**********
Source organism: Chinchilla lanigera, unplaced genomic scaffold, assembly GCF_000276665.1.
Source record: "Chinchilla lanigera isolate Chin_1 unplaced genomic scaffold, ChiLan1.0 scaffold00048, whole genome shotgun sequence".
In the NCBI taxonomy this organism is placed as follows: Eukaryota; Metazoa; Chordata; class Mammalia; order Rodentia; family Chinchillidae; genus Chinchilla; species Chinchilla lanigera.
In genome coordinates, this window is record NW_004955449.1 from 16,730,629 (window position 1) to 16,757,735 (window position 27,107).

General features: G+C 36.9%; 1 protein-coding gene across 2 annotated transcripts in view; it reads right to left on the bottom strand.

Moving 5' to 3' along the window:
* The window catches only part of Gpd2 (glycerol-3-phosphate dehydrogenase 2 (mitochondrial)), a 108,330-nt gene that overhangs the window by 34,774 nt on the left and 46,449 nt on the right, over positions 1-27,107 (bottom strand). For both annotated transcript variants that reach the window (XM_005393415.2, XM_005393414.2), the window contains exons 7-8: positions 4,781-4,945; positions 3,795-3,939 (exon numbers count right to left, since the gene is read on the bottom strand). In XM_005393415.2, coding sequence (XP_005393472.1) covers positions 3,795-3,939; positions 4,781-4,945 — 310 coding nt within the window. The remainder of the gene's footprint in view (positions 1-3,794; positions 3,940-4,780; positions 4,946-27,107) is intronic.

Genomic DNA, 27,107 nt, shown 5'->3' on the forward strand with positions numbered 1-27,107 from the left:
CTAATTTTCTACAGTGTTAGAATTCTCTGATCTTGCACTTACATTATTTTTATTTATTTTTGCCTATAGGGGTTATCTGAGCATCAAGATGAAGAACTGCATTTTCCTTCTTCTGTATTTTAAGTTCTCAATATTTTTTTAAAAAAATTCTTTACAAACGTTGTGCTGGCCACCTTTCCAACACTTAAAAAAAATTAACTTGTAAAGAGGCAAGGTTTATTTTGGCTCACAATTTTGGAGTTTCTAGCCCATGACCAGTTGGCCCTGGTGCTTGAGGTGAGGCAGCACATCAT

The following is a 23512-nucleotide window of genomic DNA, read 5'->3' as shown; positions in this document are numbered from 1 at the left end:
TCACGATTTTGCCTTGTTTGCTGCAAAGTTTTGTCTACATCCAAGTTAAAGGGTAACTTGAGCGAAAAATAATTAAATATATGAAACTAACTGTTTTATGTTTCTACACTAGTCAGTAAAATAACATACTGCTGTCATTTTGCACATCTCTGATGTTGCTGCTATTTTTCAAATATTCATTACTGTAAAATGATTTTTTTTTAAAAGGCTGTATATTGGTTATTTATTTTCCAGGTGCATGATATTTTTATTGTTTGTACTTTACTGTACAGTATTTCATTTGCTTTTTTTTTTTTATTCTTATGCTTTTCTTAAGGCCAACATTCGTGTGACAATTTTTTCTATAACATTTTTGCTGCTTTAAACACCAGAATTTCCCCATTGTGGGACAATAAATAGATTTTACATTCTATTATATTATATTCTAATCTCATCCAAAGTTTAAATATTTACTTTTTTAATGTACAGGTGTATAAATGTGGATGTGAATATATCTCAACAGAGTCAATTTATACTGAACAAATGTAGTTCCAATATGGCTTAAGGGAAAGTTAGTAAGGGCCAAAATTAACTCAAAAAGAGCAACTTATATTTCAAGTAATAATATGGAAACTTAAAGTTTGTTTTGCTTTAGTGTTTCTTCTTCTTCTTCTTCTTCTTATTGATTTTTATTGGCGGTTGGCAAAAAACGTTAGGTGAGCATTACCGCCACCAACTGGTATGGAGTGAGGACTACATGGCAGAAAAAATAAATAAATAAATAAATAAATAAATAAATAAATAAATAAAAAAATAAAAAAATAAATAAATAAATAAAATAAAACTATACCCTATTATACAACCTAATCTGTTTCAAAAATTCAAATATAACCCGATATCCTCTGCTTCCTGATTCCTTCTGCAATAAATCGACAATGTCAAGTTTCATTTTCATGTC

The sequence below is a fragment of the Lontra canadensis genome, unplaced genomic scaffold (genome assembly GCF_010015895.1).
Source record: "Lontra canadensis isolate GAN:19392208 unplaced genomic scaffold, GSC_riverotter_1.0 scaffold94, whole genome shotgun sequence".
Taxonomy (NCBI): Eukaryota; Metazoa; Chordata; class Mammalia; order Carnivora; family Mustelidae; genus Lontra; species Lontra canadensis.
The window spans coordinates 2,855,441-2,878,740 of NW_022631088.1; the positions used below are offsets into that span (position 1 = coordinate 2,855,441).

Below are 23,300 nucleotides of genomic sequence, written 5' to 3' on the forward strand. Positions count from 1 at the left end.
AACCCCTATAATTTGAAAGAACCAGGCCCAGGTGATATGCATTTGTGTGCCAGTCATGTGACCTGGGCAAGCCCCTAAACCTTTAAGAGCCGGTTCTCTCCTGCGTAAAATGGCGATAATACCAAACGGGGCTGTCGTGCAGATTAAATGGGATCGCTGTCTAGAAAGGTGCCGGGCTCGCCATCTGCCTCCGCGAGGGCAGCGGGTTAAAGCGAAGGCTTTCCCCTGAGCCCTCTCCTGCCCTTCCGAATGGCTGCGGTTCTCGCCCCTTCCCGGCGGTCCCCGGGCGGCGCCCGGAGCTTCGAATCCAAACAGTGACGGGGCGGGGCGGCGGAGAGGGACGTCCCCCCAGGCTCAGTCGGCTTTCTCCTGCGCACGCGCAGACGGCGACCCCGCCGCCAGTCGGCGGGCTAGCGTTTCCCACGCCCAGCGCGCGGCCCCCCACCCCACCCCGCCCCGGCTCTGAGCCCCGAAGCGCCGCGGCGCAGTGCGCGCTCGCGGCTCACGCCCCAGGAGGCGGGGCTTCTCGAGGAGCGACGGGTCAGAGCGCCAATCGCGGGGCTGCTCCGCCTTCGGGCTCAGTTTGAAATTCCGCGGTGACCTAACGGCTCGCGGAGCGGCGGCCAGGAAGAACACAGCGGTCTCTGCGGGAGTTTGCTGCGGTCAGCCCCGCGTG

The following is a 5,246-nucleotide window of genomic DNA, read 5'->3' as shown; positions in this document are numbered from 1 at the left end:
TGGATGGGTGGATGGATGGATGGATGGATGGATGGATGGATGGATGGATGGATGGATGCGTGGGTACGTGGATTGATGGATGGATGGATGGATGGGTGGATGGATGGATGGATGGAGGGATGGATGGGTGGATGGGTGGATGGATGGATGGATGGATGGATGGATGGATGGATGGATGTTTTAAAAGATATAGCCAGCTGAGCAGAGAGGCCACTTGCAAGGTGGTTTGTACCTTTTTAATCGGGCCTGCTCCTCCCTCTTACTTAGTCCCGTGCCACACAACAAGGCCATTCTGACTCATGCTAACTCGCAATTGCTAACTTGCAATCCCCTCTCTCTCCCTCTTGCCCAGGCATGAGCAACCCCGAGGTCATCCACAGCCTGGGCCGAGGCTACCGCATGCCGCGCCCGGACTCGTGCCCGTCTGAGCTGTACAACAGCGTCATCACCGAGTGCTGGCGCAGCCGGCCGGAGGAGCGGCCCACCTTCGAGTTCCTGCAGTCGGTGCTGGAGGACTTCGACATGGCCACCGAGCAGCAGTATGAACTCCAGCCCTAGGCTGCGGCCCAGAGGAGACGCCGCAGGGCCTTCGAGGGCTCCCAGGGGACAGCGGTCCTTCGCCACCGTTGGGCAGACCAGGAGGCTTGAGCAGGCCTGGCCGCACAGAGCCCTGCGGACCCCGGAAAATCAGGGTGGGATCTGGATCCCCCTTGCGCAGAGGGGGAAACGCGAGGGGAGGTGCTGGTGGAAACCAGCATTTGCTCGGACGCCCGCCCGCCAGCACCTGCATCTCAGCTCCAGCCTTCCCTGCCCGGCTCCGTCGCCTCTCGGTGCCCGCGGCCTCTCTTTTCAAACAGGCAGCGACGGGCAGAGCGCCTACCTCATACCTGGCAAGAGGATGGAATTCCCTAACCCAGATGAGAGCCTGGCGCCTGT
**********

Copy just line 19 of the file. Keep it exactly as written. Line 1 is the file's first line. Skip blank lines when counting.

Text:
TGGATGGGTGGATGGATGGATGGATGGATGGATGGATGGATGGATGGATGGATGGATGCGTGGGTACGTGGATTGATGGATGGATGGATGGATGGGTGGATGGATGGATGGATGGAGGGATGGATGGGTGGATGGGTGGATGGATGGATGGATGGATGGATGGATGGATGGATGGATGTTTTAAAAGATATAGCCAGCTGAGCAGAGAGGCCACTTGCAAGGTGGTTTGTACCTTTTTAATCGGGCCTGCTCCTCCCTCTTACTTAGTCCCGTGCCACACAACAAGGCCATTCTGACTCATGCTAACTCGCAATTGCTAACTTGCAATCCCCTCTCTCTCCCTCTTGCCCAGGCATGAGCAACCCCGAGGTCATCCACAGCCTGGGCCGAGGCTACCGCATGCCGCGCCCGGACTCGTGCCCGTCTGAGCTGTACAACAGCGTCATCACCGAGTGCTGGCGCAGCCGGCCGGAGGAGCGGCCCACCTTCGAGTTCCTGCAGTCGGTGCTGGAGGACTTCGACATGGCCACCGAGCAGCAGTATGAACTCCAGCCCTAGGCTGCGGCCCAGAGGAGACGCCGCAGGGCCTTCGAGGGCTCCCAGGGGACAGCGGTCCTTCGCCACCGTTGGGCAGACCAGGAGGCTTGAGCAGGCCTGGCCGCACAGAGCCCTGCGGACCCCGGAAAATCAGGGTGGGATCTGGATCCCCCTTGCGCAGAGGGGGAAACGCGAGGGGAGGTGCTGGTGGAAACCAGCATTTGCTCGGACGCCCGCCCGCCAGCACCTGCATCTCAGCTCCAGCCTTCCCTGCCCGGCTCCGTCGCCTCTCGGTGCCCGCGGCCTCTCTTTTCAAACAGGCAGCGACGGGCAGAGCGCCTACCTCATACCTGGCAAGAGGATGGAATTCCCTAACCCAGATGAGAGCCTGGCGCCTGT